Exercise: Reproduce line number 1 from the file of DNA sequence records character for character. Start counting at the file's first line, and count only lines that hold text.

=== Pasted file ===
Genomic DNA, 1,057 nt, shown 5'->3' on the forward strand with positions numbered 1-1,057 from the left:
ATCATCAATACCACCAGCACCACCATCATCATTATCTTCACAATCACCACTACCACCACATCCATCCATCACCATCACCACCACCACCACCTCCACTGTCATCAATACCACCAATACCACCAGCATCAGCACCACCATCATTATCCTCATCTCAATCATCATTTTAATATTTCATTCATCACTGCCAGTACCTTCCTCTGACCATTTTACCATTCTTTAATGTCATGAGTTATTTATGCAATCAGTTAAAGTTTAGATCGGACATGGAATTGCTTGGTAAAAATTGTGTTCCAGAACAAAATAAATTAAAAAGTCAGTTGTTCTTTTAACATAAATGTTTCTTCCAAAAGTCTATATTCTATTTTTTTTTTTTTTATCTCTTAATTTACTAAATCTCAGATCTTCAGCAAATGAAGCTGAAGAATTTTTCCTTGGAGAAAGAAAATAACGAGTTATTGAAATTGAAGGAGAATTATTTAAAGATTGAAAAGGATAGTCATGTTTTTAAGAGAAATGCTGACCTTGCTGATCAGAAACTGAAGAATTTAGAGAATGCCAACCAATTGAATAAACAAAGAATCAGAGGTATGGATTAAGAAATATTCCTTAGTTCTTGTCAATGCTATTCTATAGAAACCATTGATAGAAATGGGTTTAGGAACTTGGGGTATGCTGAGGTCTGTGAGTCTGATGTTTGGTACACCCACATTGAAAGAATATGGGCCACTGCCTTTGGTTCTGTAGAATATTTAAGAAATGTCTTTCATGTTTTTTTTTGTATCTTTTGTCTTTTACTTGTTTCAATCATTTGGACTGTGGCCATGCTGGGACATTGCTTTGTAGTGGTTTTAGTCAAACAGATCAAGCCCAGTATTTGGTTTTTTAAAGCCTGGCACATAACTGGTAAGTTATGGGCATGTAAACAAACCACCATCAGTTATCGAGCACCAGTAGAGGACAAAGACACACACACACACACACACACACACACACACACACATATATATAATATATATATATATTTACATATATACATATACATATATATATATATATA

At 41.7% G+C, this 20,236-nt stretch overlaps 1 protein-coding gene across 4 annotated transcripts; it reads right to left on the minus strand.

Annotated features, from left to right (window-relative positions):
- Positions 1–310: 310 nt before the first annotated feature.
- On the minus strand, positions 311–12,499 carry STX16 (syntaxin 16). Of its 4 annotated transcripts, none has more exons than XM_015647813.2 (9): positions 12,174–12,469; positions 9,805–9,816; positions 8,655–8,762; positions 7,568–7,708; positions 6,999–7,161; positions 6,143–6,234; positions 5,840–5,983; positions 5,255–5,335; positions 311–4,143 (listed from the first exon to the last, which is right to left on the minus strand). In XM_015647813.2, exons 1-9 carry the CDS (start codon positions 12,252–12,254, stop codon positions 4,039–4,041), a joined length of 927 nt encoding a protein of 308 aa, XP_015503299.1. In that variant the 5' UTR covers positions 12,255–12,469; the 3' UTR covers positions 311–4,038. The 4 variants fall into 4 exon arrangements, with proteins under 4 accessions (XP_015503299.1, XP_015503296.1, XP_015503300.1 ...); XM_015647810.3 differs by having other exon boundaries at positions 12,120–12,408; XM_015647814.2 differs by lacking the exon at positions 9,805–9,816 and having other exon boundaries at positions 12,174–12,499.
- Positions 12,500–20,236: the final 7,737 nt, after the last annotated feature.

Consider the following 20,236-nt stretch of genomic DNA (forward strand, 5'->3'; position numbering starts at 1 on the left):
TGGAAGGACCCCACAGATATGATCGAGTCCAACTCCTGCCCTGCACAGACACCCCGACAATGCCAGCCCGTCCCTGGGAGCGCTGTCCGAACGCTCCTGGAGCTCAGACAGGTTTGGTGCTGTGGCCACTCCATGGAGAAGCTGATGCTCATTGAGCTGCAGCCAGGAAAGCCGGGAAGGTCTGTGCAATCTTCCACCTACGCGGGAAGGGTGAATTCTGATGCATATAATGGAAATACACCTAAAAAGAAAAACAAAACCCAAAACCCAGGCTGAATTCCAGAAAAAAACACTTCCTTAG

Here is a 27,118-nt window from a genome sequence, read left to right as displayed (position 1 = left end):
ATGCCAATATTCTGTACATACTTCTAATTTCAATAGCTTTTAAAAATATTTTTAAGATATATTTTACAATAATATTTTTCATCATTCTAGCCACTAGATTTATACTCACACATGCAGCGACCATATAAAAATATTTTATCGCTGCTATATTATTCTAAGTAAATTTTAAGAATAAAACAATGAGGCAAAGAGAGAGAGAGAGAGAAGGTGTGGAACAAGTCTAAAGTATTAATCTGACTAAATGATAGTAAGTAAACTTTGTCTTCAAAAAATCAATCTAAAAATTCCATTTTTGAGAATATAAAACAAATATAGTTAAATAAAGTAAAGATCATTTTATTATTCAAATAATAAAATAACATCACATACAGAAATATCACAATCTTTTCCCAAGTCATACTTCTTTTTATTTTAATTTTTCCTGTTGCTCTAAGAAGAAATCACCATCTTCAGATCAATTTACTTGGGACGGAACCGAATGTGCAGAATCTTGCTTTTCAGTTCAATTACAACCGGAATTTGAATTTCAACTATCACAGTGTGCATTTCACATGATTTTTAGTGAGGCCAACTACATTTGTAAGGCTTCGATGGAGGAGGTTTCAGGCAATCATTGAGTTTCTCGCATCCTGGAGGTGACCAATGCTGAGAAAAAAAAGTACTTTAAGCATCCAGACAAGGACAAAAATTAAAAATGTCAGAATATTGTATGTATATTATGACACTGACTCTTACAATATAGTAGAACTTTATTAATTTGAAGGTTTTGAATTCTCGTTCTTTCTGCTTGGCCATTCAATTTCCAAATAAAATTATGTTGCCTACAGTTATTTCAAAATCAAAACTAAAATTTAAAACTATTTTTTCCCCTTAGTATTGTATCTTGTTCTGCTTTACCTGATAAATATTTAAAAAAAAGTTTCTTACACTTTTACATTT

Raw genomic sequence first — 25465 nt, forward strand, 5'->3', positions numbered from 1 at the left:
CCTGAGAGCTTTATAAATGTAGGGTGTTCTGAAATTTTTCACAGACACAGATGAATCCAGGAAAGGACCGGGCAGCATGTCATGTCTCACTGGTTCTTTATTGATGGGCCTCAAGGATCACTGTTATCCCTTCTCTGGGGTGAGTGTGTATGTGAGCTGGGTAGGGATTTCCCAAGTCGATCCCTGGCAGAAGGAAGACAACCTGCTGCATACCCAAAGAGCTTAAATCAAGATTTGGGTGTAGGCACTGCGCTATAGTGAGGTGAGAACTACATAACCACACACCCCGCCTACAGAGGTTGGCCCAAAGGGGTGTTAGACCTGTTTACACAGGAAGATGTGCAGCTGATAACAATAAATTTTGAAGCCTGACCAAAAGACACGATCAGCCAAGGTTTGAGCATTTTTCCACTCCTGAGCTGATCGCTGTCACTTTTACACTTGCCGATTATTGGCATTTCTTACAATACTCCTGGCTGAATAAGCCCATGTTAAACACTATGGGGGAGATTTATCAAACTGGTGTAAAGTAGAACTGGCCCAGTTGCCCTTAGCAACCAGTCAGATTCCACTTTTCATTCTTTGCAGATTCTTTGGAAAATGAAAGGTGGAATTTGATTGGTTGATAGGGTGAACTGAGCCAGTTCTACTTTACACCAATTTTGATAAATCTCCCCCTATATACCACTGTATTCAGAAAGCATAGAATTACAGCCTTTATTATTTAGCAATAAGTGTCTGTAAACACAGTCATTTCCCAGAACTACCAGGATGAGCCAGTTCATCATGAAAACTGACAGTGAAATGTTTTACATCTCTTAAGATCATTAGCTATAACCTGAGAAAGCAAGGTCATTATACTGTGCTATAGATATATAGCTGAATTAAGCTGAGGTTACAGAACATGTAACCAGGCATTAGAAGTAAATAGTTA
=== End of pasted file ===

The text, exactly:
Genomic DNA, 1,057 nt, shown 5'->3' on the forward strand with positions numbered 1-1,057 from the left: